I Got Dem Counterinsurgency Blues Again: Or How Iraq Became Vietnam
Counterinsurgency = Political Action + Civic Action + Counter-guerrilla Operations — BERNARD FALL
The great war correspondent Bernard Fall understood Vietnam better than the French, whom he predicted would fail in their war against Ho Chi Minh’s national liberation movement, as well as the Americans, whom he also predicted would fail although they went about doing so a great deal more creatively.
Fall, who reported from Vietnam from 1953 until he stepped on a landmine in 1967, took no pleasure in being right. He supported both the French and American causes, but he was harshly critical of the U.S.’s failure to learn from France’s mistakes, especially its inability to understand the value of counterinsurgency warfare instead of relying on the 1960s version of Shock and Awe.
As Fall’s terse equation above this article indicates, counterinsurgency warfare is in essence a multi-pronged effort against insurgent forces — guerrillas, if you will — the goal of which is to beat them at their own game. Robert the Bruce, Mao Zedong, Josef Broz Tito and Ho, among other legendary figures in the history of warfare, conquered Scotland, China, Yugoslavia and Vietnam, respectively, because they were able to run circles around their foes although they were substantially larger and better equipped.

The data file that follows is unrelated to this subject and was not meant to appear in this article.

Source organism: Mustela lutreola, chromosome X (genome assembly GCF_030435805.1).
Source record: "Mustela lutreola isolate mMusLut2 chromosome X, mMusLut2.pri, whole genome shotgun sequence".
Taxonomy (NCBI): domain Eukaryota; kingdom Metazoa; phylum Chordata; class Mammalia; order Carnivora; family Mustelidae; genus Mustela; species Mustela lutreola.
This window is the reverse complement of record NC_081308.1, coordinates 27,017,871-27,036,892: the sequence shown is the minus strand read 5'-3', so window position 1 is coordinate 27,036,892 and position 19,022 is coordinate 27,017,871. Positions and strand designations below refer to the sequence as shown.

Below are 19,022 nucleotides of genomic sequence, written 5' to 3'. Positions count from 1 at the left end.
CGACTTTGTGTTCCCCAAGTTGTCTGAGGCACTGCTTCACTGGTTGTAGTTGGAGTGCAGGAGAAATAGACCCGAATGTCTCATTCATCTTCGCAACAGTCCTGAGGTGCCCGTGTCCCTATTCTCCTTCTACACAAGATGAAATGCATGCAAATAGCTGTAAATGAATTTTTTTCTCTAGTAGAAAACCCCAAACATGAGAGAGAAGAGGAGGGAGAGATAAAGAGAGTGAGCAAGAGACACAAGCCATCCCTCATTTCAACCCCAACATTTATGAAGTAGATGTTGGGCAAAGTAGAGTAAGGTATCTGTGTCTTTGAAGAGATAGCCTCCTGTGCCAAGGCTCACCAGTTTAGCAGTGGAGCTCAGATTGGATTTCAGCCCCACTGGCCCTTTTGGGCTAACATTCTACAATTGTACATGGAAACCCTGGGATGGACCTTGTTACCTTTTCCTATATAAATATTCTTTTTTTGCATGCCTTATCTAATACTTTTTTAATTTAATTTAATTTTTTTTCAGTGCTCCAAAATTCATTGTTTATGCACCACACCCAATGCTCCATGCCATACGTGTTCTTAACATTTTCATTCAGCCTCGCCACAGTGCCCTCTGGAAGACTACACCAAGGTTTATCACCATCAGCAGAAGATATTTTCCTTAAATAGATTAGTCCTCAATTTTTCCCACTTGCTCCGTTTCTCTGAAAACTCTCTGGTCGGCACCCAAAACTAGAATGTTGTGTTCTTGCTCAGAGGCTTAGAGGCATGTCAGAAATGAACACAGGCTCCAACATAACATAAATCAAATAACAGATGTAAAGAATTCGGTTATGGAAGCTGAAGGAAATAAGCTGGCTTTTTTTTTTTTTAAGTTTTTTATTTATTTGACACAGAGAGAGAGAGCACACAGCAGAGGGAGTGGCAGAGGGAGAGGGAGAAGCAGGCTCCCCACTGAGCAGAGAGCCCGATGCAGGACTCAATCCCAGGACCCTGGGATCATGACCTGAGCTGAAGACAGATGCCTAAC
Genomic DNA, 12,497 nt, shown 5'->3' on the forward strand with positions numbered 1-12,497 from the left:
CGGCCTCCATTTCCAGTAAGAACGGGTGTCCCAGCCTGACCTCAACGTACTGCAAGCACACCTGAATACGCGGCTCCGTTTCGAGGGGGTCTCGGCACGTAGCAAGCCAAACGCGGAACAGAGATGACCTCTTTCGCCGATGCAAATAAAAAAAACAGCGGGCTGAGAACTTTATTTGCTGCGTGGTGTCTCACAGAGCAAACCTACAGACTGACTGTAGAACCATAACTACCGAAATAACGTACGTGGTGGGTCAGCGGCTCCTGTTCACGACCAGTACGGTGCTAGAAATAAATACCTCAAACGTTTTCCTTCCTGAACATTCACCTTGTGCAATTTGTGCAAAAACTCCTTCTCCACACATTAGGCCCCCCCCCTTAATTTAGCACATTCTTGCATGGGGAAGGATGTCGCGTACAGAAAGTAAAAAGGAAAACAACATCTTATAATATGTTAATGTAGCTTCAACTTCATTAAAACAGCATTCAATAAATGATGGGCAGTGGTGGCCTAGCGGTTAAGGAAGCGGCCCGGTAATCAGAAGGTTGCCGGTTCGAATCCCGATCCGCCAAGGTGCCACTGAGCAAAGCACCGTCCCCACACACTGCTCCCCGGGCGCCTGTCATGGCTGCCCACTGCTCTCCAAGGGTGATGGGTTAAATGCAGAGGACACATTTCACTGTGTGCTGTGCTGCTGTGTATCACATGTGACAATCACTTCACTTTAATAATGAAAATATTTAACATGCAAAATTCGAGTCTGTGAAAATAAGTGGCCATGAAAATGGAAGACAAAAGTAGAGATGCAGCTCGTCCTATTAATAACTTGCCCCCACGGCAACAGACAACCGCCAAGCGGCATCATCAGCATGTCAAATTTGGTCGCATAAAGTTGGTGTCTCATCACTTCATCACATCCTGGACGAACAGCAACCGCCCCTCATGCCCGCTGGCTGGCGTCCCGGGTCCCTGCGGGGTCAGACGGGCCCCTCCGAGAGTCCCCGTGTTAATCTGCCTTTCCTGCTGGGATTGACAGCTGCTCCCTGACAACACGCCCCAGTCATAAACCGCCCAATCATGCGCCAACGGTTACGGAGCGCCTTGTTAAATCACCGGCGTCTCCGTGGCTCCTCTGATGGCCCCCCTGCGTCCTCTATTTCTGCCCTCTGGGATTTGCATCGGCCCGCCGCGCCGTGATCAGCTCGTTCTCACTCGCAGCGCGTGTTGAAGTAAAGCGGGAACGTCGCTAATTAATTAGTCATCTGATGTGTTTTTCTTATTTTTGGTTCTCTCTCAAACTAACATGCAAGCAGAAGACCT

So it has been with the Sunni insurgency in Iraq.
Although the Bush administration would like you to believe otherwise, those guerrillas have taken far more American lives than highly publicized Al Qaeda bombings, and attacks are at their highest level in four years despite claims that the surge is succeeding.
Bernard Fall would have been saddened but not surprised that the politicians and generals planning the war made a conscious decision to avoid confronting the Ghost of Vietnam Past.
The rank dereliction of Cheney, Rumsfeld, Wolfowitz and Franks — that is, their fundamental inability to understand the battlefield and what had to happen after the U.S. secured an inevitable victory by conventional means — becomes more astonishing with every passing year. That dereliction is directly responsible for the catastrophic mess that is Iraq today.
The ghost haunted the first three years-plus of the war until two savvy generals — General David Petraeus and Lieutenant General Raymond Odierno — arrived on the scene in the umpteenth change of command ordered by a White House that was finally beginning to understand that bluster was no substitute for results.
Petraeus, who runs the whole show in Iraq, has been a tireless advocate of ditching conventional warfare (or “babysitting a civil war,” to use Barack Obama’s stinging putdown) in favor of counterinsurgency. Not coincidentally, Petraeus is the man behind the Army’s updated manual on same, while it has been up to Odierno, who is in charge of day-to-day operations, to make sure that “all oars are pulling in the same direction,” to use a counterinsurgency clichÃ©.
So now that the U.S. command has appeared to have learned from a fundamental mistake, can this new strategy — the key component of the surge — succeed?
The answer is complex but ultimately disheartening because Iraq has morphed into another Vietnam insofar as the conduct of the war itself is concerned, and that is not going to be wished away.
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